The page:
Wed, 12/10/2014 – 10:00am
HVC-210

Topic: Reviewing Efforts to Secure U.S. Diplomatic Facilities and Personnel

Witnesses:

  • Greg Starr, Assistant Secretary for Diplomatic Security
  • Steve Linick, Inspector General, Department of State

The hearing page is here.

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US Embassy Yemen: How to Catch the Visa Malfeasance Pokemons? Very Quietly.

– Domani Spero

 

 

Via NY Daily News:

An employee at the embassy may have given out more than 50 sham visas to people who falsely claimed they needed to enter the U.S. to attend an oil industry conference in Texas, according to unsealed papers in Brooklyn Federal Court. The feds learned the Yemeni citizens never went to the conference. It was not clear if the fraudulent visas were connected to terrorism. The feds have uncovered a breach of security inside the U.S. Embassy in Yemen that led to bogus visas being issued, the Daily News has learned.

 

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Via U.S. Consulate Amsterdam

Via U.S. Consulate Amsterdam

If these visas were issued at the embassy, these are authentic visas, using real foils –issued under fraudulent reasons. What are the typical types of visa fraud? Below according to state.gov:

  • Presenting false documents to apply for a visa
  • Concealing facts that would disqualify one from getting a visa, like a criminal history in the alien’s home country
  • The sale, trafficking, or transfer of otherwise legitimate visas
  • Misrepresenting the reasons for requiring a visa
  • Counterfeiting, forgery, or alteration of a visa

We must also add, procurement of authentic visa by malfeasance — bribing a consular employee.  For more on visa security, read Fred Burton’s Getting Back to the Basics here.

DSS Special Agent Bert Seay’s filed a court statement at the Eastern District of New York supporting probable cause to arrest one of those 50 individuals issued visas in Yemen:

In August 2014, DSS received information from the Department of Homeland Security, Office of the Inspector General (“DHS-OIG”) that DHS-OIG had received an anonymous tip that Yemeni national employees working in the non-immigrant visa unit of the U.S. Embassy in Sanaa, Yemen were helping other Yemeni nationals to fraudulently procure non—immigrant visas in exchange for money. Based on information provided by DHS-OIG, DSS identified one specific Yemeni employee at the U.S. Embassy who submitted over 50 suspicious Bl/B2 visa referrals for Yemeni citizens.

DSS identified the visa applications as suspicious because, in the applications, the Yemeni visa applicants purported to be employed by Yemeni oil companies and stated that their reason for traveling to the United States was to attend an oil industry conference called the “Offshore Technology Conference” in Houston, Texas.  However, investigation by DSS determined that, in most instances, the Yemeni oil companies listed as employers on the visa applications were fictitious and, further, that the visa applicants did not, in fact, attend the “Offshore Technology Conference” after traveling to the United States.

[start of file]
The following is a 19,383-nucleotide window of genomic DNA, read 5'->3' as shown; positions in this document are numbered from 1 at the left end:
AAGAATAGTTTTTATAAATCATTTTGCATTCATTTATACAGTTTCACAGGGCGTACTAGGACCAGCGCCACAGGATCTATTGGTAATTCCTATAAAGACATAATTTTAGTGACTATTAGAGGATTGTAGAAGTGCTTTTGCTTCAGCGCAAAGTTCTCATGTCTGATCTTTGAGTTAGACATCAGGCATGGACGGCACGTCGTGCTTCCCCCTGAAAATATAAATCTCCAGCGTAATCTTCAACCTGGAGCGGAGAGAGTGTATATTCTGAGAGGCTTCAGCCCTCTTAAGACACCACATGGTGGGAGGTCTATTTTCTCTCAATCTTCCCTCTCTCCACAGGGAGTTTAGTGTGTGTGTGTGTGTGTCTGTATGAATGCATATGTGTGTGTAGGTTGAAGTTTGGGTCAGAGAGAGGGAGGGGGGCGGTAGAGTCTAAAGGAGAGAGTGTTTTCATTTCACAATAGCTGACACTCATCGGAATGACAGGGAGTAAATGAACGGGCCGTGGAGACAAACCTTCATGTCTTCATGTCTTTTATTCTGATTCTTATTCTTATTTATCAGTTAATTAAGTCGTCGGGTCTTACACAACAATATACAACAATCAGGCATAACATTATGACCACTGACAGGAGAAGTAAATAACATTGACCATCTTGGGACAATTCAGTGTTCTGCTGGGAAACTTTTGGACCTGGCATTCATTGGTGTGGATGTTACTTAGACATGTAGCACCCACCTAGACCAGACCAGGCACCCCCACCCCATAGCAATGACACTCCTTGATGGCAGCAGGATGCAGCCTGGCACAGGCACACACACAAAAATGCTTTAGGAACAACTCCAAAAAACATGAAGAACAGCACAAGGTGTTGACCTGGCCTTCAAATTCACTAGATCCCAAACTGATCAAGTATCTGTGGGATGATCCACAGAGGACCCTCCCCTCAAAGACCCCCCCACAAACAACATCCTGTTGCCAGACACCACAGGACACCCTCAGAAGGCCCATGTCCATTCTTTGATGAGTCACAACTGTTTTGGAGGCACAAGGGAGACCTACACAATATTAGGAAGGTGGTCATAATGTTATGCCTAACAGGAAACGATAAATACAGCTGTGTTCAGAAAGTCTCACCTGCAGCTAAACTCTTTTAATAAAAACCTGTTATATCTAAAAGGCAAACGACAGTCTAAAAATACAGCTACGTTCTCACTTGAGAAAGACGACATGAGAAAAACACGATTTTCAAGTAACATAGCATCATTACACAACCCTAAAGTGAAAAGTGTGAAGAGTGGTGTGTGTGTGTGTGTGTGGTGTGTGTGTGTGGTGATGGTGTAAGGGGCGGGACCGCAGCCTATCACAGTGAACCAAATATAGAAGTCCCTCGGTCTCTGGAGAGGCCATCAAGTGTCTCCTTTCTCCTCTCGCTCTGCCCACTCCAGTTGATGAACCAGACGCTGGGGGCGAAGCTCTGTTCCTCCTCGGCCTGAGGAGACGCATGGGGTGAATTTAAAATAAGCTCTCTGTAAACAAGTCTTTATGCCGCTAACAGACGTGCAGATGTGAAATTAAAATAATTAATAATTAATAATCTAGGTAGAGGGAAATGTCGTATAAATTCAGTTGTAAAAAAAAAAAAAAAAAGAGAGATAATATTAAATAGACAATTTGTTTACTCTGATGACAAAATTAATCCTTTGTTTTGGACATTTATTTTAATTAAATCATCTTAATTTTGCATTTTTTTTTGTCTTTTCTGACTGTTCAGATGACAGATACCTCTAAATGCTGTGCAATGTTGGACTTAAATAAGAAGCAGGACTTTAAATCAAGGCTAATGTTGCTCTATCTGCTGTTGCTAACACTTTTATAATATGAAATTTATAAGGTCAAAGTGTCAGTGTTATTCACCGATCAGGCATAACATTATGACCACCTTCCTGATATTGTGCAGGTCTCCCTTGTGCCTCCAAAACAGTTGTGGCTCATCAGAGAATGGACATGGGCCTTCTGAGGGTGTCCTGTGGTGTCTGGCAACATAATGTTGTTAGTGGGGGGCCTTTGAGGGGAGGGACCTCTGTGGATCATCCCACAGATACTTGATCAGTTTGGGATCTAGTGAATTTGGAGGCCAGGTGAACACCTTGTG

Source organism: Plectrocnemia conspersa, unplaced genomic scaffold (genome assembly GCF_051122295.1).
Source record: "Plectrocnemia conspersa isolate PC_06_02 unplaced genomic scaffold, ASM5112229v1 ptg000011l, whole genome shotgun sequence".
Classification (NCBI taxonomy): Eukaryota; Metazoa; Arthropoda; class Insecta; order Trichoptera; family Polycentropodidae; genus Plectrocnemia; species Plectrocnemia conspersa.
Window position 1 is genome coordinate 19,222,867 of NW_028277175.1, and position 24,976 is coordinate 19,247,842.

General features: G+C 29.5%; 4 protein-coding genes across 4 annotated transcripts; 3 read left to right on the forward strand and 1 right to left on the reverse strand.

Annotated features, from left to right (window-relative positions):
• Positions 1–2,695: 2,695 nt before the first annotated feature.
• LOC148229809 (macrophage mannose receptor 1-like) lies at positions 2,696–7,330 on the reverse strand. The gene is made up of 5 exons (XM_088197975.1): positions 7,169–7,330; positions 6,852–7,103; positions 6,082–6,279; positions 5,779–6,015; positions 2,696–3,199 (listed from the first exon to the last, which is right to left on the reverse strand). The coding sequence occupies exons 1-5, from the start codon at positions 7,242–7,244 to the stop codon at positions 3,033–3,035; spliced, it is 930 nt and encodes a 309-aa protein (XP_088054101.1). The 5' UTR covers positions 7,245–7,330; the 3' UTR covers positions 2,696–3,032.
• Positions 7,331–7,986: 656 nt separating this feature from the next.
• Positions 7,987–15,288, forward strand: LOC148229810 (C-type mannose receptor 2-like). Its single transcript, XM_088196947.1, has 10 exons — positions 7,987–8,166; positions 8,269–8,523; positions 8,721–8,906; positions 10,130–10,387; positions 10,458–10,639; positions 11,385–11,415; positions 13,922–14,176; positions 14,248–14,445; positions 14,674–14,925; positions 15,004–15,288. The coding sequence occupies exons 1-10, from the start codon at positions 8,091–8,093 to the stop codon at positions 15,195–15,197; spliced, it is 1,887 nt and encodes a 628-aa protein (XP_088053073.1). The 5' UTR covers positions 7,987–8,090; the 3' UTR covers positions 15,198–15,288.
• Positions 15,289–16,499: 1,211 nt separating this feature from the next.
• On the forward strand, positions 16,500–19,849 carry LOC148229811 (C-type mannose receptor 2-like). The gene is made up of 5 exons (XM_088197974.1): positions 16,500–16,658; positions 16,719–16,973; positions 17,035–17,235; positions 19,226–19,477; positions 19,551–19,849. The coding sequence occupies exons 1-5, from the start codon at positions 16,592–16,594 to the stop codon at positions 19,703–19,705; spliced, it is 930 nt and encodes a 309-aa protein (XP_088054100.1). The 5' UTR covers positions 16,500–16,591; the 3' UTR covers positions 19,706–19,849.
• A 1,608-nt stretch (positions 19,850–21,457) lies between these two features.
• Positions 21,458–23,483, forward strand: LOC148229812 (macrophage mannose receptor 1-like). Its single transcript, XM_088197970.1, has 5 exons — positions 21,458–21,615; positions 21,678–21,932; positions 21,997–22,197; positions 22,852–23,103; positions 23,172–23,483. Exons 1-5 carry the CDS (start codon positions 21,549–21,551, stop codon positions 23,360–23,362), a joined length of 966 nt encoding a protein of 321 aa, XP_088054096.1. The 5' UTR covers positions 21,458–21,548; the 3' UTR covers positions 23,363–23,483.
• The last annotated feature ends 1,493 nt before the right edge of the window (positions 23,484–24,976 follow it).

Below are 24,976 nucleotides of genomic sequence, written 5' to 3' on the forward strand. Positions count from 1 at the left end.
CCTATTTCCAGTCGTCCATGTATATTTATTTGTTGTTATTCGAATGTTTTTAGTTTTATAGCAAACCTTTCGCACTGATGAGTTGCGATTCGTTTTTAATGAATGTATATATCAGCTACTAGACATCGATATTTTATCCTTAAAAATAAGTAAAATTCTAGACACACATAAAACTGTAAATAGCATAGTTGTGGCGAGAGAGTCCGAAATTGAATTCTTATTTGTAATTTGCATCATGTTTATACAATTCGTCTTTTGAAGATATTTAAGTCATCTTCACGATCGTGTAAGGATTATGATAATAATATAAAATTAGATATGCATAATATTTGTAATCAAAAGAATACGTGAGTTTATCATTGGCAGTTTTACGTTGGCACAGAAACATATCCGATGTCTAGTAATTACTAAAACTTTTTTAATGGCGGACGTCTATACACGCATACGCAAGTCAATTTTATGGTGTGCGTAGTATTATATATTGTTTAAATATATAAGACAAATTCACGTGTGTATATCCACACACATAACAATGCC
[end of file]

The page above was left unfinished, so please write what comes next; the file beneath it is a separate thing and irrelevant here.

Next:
The DS agent statement includes a caveat that the “complaint is to set forth only those facts necessary to establish probable cause to arrest,” but does not include “all the relevant facts and circumstances.” The complaint also notes that “DSS identified one specific Yemeni employee at the U.S. Embassy who submitted over 50 suspicious Bl/B2 visa referrals for Yemeni citizens.”

The allegations involved Yemeni national employees,more than one. Suspicious cases involved over 50 visas, and law enforcement got one arrest. Alert is now broadcasted on all channels. So, how do you catch the Visa Malfeasance and Visa Fraudster Pokemons? It’s not like you can now pretend to send a local employee to FSI for training then arrest him or her upon arrival at Dulles like this or this.

Also, for non-State readers, here is what the regs say about visa referrals:

“A referral is a written request, maintained permanently, to advocate for, or otherwise assist, your contacts at post in the visa application process. Referrals are the only allowed mechanism to advocate for or assist visa applicants prior to visa adjudication.” (See 9 FAM, Appendix K, Exhibit I – pdf).

The news report actually gave us more questions than answers. Visa issuance is a specific responsibility of a Consular Officer; it cannot be issued by just any embassy official or any embassy employee. The processing and issuance process is now automated and requires specific login credentials; it’s not like anyone can just stamp a visa foil on a passport with a stamp pad.

And when did foreign national embassy employees started issuing visa referrals? Only qualified and approved individuals may make visa referrals. But here’s the thing – the regs are clear, to qualify as a visa referring officer you must:

(1) Be a U.S. citizen, direct hire, encumbering an NSDD-38 authorized position or serving in a long-term TDY role (of more than 121 days) in place of a permanently stationed direct hire who falls under Chief of Mission (COM) authority and encumbers an NSDD-38 position as defined by the Human Resources section at post;

(2) Attend a referral briefing with the consular section; and

(3) Submit a signed and dated Worldwide NIV Referral Policy Compliance Agreement to the consular section.

Not only that, the chief of section/agency head of the referring officer’s section or agency must approve each referral (and must attend the briefing and sign the compliance document in order to do so). In the absence of a section/agency head or acting head, the Principal Officer (PO) (if at a consulate), or Deputy Chief of Mission (DCM), or Ambassador must approve the referral.

So, how is it possible for a Yemeni employee in this case (who has not been identified publicly or charged), to submit 50 visa referrals is seriously perplexing.